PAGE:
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What happens when you're accidentally copied in on an internal PolicyMic listserv? For starters, you probably receive a lot of GIFs, but you may just become one of our top politics pundits.

Robinson O'Brien-Bours is a gifted writer, entrepreneur and our pundit of the week. He discusses the importance of expanding PolicyMic's reach west and why the platform truly is providing a huge service to millennials.

As part of the "pundit of the week" column, we spotlight one PolicyMic-er to share personal experiences with our community, and pose one never-been-asked question to a staff member.

Chris Altchek takes on Robinson's inquiry about the future of our comments section. Check out last week's Q&A with Daniela Ramirez.

About Robinson: Born into a family involved with the Hollywood entertainment industry, Robinson grew up on California's Central Coast and graduated from Ashland University in Ohio. After college he lived in Italy and Washington, D.C., working in both politics and academia. Robinson currently lives in Los Angeles, where he stays somewhat active in politics and film while running his own wine-tasting business and managing customer engagement for tech start-up FreedomPop. He plans to start graduate school next year.

Caira Conner (CC): First things first. When and why did you get involved with PolicyMic?

Robinson O'Brien-Bours (ROB): I learned about PolicyMic when an acquaintance connected me with Jake Horowitz in the summer of 2011. PolicyMic wanted to expand the political diversity of its pundits and Jake asked to tap into my fairly extensive network of conservative and libertarian millennials. My employment at the time limited my own ability to write, though I'd occasionally link to debates on PolicyMic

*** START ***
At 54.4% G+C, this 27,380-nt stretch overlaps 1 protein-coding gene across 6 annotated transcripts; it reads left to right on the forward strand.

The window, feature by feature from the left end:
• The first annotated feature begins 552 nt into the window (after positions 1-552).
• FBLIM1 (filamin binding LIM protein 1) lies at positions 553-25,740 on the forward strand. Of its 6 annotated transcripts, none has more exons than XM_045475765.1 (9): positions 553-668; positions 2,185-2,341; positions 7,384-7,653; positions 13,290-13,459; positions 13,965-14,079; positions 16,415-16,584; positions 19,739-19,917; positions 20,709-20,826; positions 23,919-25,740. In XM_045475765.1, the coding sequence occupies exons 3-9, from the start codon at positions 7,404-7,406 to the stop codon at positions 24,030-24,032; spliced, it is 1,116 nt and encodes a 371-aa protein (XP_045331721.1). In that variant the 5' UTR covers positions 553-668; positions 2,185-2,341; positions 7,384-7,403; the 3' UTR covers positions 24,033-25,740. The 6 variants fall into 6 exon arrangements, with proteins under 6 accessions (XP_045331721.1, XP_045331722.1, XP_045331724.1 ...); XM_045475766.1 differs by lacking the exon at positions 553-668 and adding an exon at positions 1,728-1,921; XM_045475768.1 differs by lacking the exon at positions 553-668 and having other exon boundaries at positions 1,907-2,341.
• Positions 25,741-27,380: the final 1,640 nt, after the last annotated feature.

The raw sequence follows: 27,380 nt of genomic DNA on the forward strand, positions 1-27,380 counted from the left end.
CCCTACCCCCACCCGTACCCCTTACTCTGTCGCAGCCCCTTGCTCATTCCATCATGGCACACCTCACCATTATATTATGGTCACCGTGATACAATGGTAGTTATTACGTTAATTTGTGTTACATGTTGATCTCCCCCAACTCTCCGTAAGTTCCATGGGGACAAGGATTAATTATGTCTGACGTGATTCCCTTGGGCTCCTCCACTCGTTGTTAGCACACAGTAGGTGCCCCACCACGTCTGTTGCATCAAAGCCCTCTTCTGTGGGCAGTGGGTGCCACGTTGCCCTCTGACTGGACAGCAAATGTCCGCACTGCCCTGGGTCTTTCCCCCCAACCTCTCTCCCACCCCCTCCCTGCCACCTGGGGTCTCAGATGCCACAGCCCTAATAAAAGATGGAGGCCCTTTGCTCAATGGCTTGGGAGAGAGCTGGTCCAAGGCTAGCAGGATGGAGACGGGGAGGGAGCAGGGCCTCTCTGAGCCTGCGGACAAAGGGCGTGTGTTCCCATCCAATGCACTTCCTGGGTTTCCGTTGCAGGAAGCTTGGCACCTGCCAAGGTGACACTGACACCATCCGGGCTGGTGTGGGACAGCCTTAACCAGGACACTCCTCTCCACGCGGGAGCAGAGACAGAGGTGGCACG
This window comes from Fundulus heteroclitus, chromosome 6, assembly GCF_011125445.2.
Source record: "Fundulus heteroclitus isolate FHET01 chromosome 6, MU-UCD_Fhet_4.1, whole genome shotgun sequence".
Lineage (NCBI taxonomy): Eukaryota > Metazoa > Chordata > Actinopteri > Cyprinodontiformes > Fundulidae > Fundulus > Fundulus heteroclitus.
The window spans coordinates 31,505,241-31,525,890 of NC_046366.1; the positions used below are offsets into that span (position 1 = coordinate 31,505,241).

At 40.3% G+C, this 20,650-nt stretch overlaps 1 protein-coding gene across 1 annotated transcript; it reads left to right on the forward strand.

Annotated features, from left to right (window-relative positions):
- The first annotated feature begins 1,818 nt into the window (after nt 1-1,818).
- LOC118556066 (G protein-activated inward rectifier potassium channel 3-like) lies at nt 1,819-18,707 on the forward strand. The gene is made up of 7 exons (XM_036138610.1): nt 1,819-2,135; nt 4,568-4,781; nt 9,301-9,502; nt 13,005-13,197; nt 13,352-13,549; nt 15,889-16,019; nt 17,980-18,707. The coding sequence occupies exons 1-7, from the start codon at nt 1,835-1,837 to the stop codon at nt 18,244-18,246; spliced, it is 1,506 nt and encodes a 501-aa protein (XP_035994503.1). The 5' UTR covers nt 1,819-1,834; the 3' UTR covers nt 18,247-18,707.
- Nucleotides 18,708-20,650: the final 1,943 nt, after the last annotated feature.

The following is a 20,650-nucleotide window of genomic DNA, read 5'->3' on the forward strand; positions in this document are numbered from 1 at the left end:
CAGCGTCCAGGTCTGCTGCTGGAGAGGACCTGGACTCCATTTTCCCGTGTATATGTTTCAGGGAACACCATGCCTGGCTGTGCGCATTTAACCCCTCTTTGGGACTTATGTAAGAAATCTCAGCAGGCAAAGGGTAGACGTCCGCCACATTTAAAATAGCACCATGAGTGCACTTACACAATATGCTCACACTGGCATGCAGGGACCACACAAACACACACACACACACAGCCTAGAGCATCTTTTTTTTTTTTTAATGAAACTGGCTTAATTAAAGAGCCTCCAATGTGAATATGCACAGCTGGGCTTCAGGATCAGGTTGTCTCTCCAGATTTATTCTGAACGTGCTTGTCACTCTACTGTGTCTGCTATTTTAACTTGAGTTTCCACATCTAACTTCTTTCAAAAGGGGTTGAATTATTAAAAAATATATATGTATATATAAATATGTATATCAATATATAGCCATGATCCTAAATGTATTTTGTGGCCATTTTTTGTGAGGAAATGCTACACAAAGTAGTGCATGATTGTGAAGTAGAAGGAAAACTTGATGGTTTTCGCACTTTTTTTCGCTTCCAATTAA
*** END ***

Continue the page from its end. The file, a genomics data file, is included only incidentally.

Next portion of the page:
In August of 2012, someone at PolicyMic accidentally put me on an email list of pundits live-blogging the RNC and DNC conventions. (Oopsie) After a week of receiving emails telling me what I'd be writing on, I tweeted an amused quip and Jake followed up with an email apologizing— at which point I actually registered on PolicyMic's website for the first time and, free from the constraints of my previous employment, started writing.

CC: Most of your work on PolicyMic is for our politics section, but you also produce the occasional sophisticated piece of cultural analysis.  Why is PolicyMic an effective platform for your cause(s)? Is there something you wish you could change about your user experience?

ROB: I am thankful for the opportunity PolicyMic provides to write on issues that are important to me and that interest me, and that I think can interest others too. The fact that the website is a place for millennials to share and discuss their ideas is incredibly enticing, and the editorial staff is top-notch when it comes to helping find ideas and guiding us in writing our articles. Between the community and the editorial assistance, and the general freedom that we have when it comes to writing here, PolicyMic is an effective platform for advancing and debating ideas.

I am looking forward to the changes coming to PolicyMic when the website relaunches on October 1. I think better organization of articles and comment threads could help improve the user experience a lot, and based on what we have been told about the redesign so far, it sounds like that's just what the team has in store for us.

CC: What is one outcome you'd like to result from your engagement with PolicyMic? Any ideas for the best way to make this happen?